How To Train Cats Not To Scratch Furniture

How to Train Cats Not to Scratch Furniture

As a cat owner, you may have experienced the frustration of finding your furniture scratched up. While scratching is a natural behavior for cats, it can be destructive and costly. In this article, we will provide you with tips on how to train cats not to scratch furniture.

Why Do Cats Scratch Furniture?

Before we dive into the tips on how to train cats not to scratch furniture, let’s first understand why cats scratch in the first place. Scratching is a natural behavior for cats, and it serves several purposes. It helps them stretch their muscles, mark their territory, and remove the dead outer layer of their claws. It also helps them relieve stress and boredom. Therefore, it’s important to provide them with an appropriate outlet for their scratching needs.

Provide a Scratching Post

One of the most effective ways to train cats not to scratch furniture is to provide them with a scratching post. Cats prefer to scratch on a vertical surface, so choose a post that is tall enough for them to stretch their entire body. The post should also be sturdy and stable, so it doesn’t tip over when they scratch. Encourage your cat to use the post by rubbing it with catnip or hanging toys from it.

Discourage Scratching on Furniture

While providing a scratching post is important, it’s also crucial to discourage your cat from scratching on furniture. One way to do this is to make the furniture unappealing to them. You can cover the scratched areas with double-sided tape or aluminum foil, as cats don’t like the texture of these materials. You can also use a deterrent spray that has a scent cats dislike, such as citrus or lavender.

Trim Your Cat’s Claws

Another way to prevent your cat from scratching furniture is to trim their claws regularly. This will not only reduce the damage to your furniture, but it will also prevent your cat from getting their claws stuck in the fabric. Use a pair of cat nail clippers to trim the tip of each claw, being careful not to cut the quick. If you’re unsure how to trim your cat’s claws, ask your veterinarian or a professional groomer for help.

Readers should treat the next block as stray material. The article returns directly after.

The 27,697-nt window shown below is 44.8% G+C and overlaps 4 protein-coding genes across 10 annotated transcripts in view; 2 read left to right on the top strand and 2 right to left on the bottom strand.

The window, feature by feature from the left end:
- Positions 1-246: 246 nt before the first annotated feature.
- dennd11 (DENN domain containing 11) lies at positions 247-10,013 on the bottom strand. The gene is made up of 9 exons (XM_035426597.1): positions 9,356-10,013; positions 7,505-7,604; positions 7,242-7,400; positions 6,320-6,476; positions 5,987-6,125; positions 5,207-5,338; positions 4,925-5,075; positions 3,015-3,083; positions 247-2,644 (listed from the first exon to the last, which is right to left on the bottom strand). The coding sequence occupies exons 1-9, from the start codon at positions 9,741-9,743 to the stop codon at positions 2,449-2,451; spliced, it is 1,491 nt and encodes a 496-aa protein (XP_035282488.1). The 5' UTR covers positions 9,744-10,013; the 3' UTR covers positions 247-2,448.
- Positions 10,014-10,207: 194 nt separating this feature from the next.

Provide Plenty of Toys and Playtime

Cats need plenty of mental and physical stimulation to prevent boredom and stress, which can lead to excessive scratching. Make sure your cat has plenty of toys to play with, such as balls, strings, and interactive toys. You should also spend time playing with your cat every day, using toys that encourage them to jump, run, and chase. This will not only help prevent scratching, but it will also strengthen the bond between you and your cat.


What if my cat still scratches furniture even with a scratching post?

If your cat still scratches furniture even with a scratching post, try placing the post near the furniture they like to scratch. You can also try different types of scratching posts, such as those made of sisal or cardboard. Some cats also prefer horizontal scratching surfaces, so consider providing a flat scratching pad.

Is it okay to declaw my cat?

No, declawing is a painful and unnecessary procedure that can lead to long-term health problems and behavioral issues. It’s also illegal in many countries. Instead of declawing, try the tips outlined in this article to train your cat not to scratch furniture.

What if my cat scratches me?

If your cat scratches you, clean the wound with soap and warm water and apply an antiseptic. If the wound is deep or becomes infected, seek medical attention. To prevent scratching, avoid rough play or handling, and redirect your cat’s attention to a toy or scratching post.

Can I use a spray bottle to stop my cat from scratching?

No, spraying your cat with water or any other substance is not an effective or humane way to stop them from scratching. It can also damage your relationship with your cat and make them fearful of you. Instead, use positive reinforcement and reward your cat when they use the scratching post.


Training cats not to scratch furniture requires patience, consistency, and understanding of their natural behavior. By providing them with a scratching post, discouraging scratching on furniture, trimming their claws, and providing plenty of toys and playtime, you can prevent damage to your furniture and strengthen your bond with your feline friend.